Dads in the Limelight – Kevin McKeever (Always Home and Uncool)

Our 44th Dad in the Limelight is Kevin McKeever of Always Home and Uncool. I want to thank Kevin for being a part of this series. It has been great reconnected with him and now sharing him with all of you!

1) Tell me about yourself (as well as how you are in the limelight for my readers knowledge). 
After surviving a sheltered suburban childhood on baseball cards, Mad magazine and 8-track tapes of The Knack, I became a newspaper reporter. Luckily, an MBA-wielding Midwestern girl on her own rescued me from poverty. I then tried making homebuilding executives sound vaguely interested in their employees’ well-being. This, not surprisingly, put me on the leading edge of the real estate layoffs in 2007. My corporate demise was hastened by my becoming a full-time telecommuting dad three years earlier.  
These days, I masquerade as a freelance writer, hunt-and-peck a local newspaper column, and chronicle my world at the Always Home and Uncool blog. I also contribute to the McSweeney’s of dad blogs, DadCentric and serve as a court jester for the talented writing crew at Polite Fictions. I coach youth soccer (grrr) and baseball (ahh), volunteer at my kids’ school and annually mix up an eggnog of legendary proportion. I also have occasional panic attacks and body issues.

2) Tell me about your family

My Love and I have been hitched for almost 13 years. We have three kids:  Thing 1, our 10-year-old diva-in-training who is battling the autoimmune disease juvenile dermatomyositis; Thing 2, our overgrown 8-year-old boy who is always battling Pokémon; and Murphy, a nearly 4-year-old yellow Lab who is currently battling an ear infection.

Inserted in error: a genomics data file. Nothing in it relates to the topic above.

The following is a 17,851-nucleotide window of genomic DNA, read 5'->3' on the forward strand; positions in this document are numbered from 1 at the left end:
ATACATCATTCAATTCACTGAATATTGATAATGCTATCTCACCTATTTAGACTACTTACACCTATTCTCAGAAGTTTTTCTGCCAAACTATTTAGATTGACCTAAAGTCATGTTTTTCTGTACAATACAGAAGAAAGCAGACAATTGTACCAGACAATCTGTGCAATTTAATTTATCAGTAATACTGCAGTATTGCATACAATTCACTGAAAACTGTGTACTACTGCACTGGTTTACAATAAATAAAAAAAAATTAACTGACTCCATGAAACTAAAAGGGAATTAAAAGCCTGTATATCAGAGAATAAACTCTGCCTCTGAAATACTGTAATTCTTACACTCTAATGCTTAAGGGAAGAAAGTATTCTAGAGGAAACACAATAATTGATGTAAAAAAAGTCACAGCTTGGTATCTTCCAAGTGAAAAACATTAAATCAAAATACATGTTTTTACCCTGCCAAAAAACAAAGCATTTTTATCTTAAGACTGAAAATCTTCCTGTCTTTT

As you’ve surmised by now, I married up. That we met a keg party only completes the fairy tale. When she took a promotion that required regular continent hopping in 2004, I gladly traded in the soul-robbing florescent lights of the corporate office. It’s a good fit for us because she loves wheelin’ and dealin’ while I excel at eliminating ring-around-the-collar. Also, I’m a master at the intricacies of maximizing dishwasher capacity and efficiency. (The woman puts cereal bowls on the bottom rack. Without even rinsing. Is she high?) 

3) What has been the largest challenge you have had in being a father?
Without a doubt, it has been having a child with a rare, incurable disease. Nothing prepares you for your child suddenly becoming ill and being in a life-threatening situation. That little information was available on the disease when she was diagnosed about eight years ago and that her baby brother had been born only a few months earlier simply added to the difficulty. She’s still on a bunch of medicines, but otherwise normal and mooning over Justin Bieber.